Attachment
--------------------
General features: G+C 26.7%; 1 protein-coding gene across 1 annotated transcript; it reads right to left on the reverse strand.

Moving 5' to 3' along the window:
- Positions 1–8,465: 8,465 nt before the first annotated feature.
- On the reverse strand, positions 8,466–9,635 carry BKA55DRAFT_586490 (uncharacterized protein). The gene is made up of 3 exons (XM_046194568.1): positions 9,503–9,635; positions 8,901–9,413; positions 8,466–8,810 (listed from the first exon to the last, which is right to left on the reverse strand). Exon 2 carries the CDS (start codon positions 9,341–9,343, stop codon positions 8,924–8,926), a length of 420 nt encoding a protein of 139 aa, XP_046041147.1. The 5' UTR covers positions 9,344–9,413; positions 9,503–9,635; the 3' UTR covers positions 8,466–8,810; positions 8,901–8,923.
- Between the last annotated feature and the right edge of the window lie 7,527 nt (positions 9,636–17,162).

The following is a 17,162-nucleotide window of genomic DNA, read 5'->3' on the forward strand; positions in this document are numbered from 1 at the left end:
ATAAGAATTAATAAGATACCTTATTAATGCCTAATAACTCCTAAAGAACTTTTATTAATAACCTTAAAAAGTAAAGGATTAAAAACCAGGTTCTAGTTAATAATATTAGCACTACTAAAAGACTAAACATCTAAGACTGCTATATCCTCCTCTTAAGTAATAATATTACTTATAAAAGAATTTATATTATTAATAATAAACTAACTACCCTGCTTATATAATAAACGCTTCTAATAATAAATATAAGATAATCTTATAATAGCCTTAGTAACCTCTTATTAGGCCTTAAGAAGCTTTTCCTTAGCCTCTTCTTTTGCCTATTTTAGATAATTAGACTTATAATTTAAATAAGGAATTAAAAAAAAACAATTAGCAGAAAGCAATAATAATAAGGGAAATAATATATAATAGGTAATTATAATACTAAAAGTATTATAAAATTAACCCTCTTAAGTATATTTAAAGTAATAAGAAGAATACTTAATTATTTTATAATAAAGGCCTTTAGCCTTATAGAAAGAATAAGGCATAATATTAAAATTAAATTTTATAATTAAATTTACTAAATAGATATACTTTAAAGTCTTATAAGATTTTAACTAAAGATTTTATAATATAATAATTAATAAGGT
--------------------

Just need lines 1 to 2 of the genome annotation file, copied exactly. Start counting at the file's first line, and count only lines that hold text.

General features: G+C 26.7%; 1 protein-coding gene across 1 annotated transcript; it reads right to left on the reverse strand.

Moving 5' to 3' along the window: